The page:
Steroids in MMA
Which MMA Fighter Will Test Positive For Steroids Next?

Tag: Joe Soto

UFC 177 Results: TJ Dillashaw KO’s Joe Soto in 5th Round, Tony Ferguson Wins Split-Decision Over Danny Castillo

(The semi-official poster, via @ActionDonson.)

Welcome to the non-liveblog of UFC 177: Dillashaw vs. Soto, a pay-per-view card so shockingly irrelevant that we’ll barely be covering it tonight. Basically, we’ll update the results through the night — which you can find after the jump — and that’s about it. If something particularly interesting happens, we’ll let you know, and if we find any good GIFs, we will link you to them. Thanks for checking in with us, and follow us on twitter for bonus commentary.


OMFG: Renan Barao Withdraws From UFC 177 After Botched Weight Cut, Joe Soto Replaces Him Against TJ Dillashaw

(Please, Renan, you’re scaring the children. / Photo via MMAWeekly)

As karmic retribution for the UFC trying to sell us a garbage-ass pay-per-view, Renan Barao withdrew from his UFC 177 headlining fight against TJ Dillashaw earlier today, following complications during his weight cut.

According to a statement provided to by Nova Uniao, “Barao felt dizzy when leaving the tub in his hotel room and hit his head against the wall. The bantamweight passed out and was rushed to the hospital.” A catchweight bout between Barao and Dillashaw was not considered due to safety concerns. Barao is currently recovering in a Sacramento hospital.

As a result of the withdrawal, the UFC has drafted — get this — former Bellator featherweight champion Joe Soto to step in on a day’s notice against Dillashaw. Soto is riding a six-fight win streak, and was set to make his UFC debut tomorrow night against Anthony Birchak (never heard of him) on the prelims. So now, tomorrow’s pay-per-view event is UFC 177: Dillashaw vs. Soto. Card subject to change. Refunds now available.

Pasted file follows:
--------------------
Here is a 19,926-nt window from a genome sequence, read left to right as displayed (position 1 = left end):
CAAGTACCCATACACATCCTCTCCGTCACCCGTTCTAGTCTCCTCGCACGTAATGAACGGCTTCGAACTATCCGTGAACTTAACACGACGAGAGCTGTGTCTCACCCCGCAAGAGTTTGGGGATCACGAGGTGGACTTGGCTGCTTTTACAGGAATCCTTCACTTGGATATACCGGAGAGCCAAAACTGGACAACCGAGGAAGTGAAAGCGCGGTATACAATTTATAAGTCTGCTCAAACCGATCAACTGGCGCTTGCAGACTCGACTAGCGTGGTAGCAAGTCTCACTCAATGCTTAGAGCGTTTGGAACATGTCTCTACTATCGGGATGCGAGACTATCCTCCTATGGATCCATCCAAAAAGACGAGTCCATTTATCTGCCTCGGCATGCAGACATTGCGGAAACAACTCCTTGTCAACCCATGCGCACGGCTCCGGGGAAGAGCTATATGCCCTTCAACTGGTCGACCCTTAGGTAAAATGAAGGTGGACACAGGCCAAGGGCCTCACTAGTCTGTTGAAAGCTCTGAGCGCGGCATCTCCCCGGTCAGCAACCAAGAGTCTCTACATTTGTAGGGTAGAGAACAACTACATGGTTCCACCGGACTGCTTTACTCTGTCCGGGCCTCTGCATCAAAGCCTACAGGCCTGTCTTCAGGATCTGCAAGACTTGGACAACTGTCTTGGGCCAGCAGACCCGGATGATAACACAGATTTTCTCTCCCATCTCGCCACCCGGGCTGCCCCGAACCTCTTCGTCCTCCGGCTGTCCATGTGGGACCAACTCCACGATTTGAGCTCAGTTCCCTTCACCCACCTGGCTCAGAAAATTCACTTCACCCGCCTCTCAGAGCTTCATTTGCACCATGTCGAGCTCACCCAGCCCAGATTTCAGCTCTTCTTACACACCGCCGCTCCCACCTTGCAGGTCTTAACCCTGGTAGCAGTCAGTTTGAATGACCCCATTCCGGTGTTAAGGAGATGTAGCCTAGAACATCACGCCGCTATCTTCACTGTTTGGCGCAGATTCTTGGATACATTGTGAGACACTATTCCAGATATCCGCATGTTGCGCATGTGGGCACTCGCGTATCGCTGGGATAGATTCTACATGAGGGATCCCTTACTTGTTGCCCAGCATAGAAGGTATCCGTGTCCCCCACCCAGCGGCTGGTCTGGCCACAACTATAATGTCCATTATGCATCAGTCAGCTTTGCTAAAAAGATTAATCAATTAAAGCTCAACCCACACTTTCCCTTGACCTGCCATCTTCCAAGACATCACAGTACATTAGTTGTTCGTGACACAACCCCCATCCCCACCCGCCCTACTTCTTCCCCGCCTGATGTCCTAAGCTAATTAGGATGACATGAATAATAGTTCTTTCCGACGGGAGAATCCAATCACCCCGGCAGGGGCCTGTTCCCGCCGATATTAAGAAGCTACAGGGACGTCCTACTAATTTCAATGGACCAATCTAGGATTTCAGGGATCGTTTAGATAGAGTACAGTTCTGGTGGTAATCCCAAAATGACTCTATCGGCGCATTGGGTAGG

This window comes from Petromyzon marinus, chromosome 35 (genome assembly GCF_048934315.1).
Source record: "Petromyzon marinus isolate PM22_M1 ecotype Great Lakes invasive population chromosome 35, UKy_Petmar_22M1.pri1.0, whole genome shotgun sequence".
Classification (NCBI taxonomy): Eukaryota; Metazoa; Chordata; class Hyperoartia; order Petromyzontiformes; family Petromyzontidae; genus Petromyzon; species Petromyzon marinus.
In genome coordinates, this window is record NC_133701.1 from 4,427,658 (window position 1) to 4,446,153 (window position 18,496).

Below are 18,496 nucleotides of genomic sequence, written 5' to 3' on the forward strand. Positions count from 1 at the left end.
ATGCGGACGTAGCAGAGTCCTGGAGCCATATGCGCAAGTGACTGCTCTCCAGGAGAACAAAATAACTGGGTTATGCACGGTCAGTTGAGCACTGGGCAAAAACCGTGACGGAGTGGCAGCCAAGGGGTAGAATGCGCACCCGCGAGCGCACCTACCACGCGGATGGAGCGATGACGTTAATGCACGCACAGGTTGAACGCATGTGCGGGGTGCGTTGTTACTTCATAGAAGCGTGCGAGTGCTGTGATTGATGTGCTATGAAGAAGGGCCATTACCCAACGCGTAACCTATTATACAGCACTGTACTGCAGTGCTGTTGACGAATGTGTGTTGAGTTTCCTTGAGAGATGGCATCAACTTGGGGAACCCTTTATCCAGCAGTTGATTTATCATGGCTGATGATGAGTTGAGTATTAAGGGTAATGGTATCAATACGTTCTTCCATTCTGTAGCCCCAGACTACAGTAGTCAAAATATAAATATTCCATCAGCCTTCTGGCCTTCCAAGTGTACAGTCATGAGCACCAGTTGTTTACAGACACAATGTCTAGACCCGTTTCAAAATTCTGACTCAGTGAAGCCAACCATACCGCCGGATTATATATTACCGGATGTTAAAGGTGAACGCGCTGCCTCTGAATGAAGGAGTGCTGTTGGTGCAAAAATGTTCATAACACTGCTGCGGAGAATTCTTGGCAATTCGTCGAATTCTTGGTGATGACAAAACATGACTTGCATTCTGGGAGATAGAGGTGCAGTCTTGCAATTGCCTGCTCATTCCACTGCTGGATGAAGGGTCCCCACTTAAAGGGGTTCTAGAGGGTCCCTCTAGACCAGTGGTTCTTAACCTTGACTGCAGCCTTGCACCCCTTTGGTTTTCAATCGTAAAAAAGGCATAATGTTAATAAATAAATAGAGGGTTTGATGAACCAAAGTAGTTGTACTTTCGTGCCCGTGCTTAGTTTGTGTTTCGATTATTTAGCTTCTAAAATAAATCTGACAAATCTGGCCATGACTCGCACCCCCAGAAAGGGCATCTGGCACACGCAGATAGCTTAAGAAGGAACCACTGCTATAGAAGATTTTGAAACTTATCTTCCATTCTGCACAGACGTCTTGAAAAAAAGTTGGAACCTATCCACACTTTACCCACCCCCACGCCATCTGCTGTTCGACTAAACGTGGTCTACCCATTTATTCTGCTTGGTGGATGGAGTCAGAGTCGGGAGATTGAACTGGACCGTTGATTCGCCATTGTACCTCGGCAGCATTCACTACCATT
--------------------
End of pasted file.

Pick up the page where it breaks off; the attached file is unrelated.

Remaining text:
UFC 177 was so star-deprived that Renan Barao himself was the biggest name on the card. And now he’s gone. God help us all. UFC 177 will proceed with just eight fights on the card. When we woke up this morning, there were ten, but then Henry Cejudo did his thing, and now this. Unreal.

“(Barao) is scared,” Dillashaw said after the bad news broke. “He doesn’t want it. His coaches wanted the rematch more than he did. He’s never missed weight before. It’s kinda funny he does it now.”



Bellator 27 Recap: What The Hell Is a ‘Bantam,’ Anyway?

By DL “Dance Lord” Richardson

(Video courtesy YouTube/BellatorMMA)

When it comes to MMA, everyone has preferences. Some people want nothing but knockouts (these are the people waiting three hours to get Chuck Liddell’s autograph), some people love nothing more than a fighter scoring a submission win off their back (if you don’t heart Sakuraba, I don’t want to be your friend). Some people love the heavy leather of the weight classes over 200 pounds (looking at you, Stak40), and some people love the non-stop dynamos that compete below 160 pounds. For those who dig an “I just gave my four year old Starbucks and meth” pace, Bellator hooked it up with a bantamweight showcase at The Majestic Theatre in San Antonio last night, and topped off the card with a much-anticipated matchup between current Featherweight Champion Joe Soto and Joe Warren. If you missed it, you better have a damn good reason or a note from your mom.

Come on in for a recap, but I *highly suggest* you watch Soto – Warren before you read it. These guys both wanted the belt like a thirteen year old girl wants a vampire boyfriend, and they put on a jaw dropper. I’ll talk about it, run down the other fights on the card, and if you’re good boys and girls, I’ll even tell you about bantams.

* * *


Joe Warren vs. Joe Soto Featherweight Title Fight Slated for Bellator 27 in San Antonio; Season 3 Shaping Up

(In case you forgot who Joe Soto is, here’s his beatdown of Yahir Reyes from the featherweight finals at Bellator 10.)